Who are some of the favorite artists from the past years and who are new artists you are interested in getting in the future years to come?
I have lots of respect for anyone who has performed on our stage with a guitar, microphone, or a paint brush; there are lots of heroes and artists that deserve shouts of respect. I judge an artist on how they treat my students, do they talk down to them like a rock star, do they respect them as the producers of the event, or do they get the fact that they are blessed to live a life where they can make change through their music. One of my favorite artists is Cisco Adler because of his attitude and love of music. I traveled to SXSW on my own dime to ask him and Shawayze to perform at the Summer Meltdown in 2007. They were performing at a showcase; I snuck back stage to speak to them. The security guard asked what I was doing, I shared that I was a music executive from the label and I had to work on a music deal with them, the huge 300 pound guard moved aside. After I found their dressing room the guys were toasting to a solid show. I introduced myself, explained that I was a special education teacher who came out to Austin Texas to ask them to perform at the Summer Meltdown. After a quick chat about the event, Cisco handed me a beer and said done deal. I got back from Texas, called the management and the guys were booked.
We are all excited for the premier of Unified Highway featuring Eric Rachmany of Rebelution/Amp Live and Wakrat. Wakrat is the new project from Tim Commer bass player of Rage Against the Machine. This year’s lineup is the most diverse it has ever been, there is something for everyone. Some of the bands that the kids still want on their stage are Rebelution, The Green, SOJA, Slightly Stoopid, Dialated Peoples, Atmoshphere, Stephen Marley, Ozomatli, Jurassic 5, Incubus and 311.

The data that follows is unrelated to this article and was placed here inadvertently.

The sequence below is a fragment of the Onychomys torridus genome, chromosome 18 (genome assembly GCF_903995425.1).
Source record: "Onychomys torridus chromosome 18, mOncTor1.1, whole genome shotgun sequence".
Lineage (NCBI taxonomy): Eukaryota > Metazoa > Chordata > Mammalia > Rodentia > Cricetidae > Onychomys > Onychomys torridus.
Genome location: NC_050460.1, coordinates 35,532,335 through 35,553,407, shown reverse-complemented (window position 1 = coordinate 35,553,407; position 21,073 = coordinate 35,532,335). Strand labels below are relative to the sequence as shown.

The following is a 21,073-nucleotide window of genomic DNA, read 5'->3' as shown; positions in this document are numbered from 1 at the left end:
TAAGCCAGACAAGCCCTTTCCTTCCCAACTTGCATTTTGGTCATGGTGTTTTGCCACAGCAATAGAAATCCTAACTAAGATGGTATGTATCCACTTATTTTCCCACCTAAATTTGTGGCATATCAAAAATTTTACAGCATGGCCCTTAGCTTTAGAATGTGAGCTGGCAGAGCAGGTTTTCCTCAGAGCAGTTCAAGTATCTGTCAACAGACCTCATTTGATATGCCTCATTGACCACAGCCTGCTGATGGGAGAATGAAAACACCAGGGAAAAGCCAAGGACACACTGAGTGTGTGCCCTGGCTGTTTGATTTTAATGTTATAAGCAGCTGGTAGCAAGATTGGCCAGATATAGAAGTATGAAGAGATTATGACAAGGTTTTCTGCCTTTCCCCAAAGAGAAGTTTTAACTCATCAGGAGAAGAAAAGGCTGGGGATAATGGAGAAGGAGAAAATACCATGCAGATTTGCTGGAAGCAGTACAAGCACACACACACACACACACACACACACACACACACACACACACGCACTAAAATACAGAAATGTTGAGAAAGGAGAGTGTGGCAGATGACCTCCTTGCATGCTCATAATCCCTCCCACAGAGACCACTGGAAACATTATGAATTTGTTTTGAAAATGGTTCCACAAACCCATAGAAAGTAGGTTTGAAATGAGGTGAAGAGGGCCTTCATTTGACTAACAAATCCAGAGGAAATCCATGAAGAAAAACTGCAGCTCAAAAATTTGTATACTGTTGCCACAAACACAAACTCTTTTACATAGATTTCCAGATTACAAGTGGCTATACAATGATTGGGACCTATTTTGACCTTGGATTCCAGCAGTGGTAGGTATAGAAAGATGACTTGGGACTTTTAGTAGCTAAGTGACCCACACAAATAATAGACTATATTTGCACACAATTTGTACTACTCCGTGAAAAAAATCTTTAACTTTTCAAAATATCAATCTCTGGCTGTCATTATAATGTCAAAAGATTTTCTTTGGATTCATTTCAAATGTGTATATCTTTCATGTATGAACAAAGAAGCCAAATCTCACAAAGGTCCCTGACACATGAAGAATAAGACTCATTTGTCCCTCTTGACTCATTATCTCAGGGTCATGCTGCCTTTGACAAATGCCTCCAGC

What is the reasoning for the new location? Does it have anything to do with the festival being changed from two days to one?
We heard lots of complaints from our guests that we did not have enough parking at the skate park location. We still plan on doing more events over there, but there was some concern from the city that we might have outgrown that location for the Summer Meltdown. We had many meetings with the city of Santa Clarita to explain that we were going to make the meltdown a two day event. We had everyone on board, and someone within the city gave away the reservation for the skate park. We were told that they had Central Park for us to rent, but we were told late in the game that they would not grant the two day festival. Lots of stereotyping and hating that goes into an event that is out of the box and never been done before. The city did grant a two day beer festival at Central Park the following week, so you can be the judge if we are being treated fairly. The students worked extremely hard on every detail of the festival, this is a real world problem solving. One of the major goals is to have the students learn transitional skills and improve their communication through this experience. Some of my students have gone onto to work in the music business in all aspects from: running lights, sound, artists’ management, public relations, concert photography, website design, security, and catering.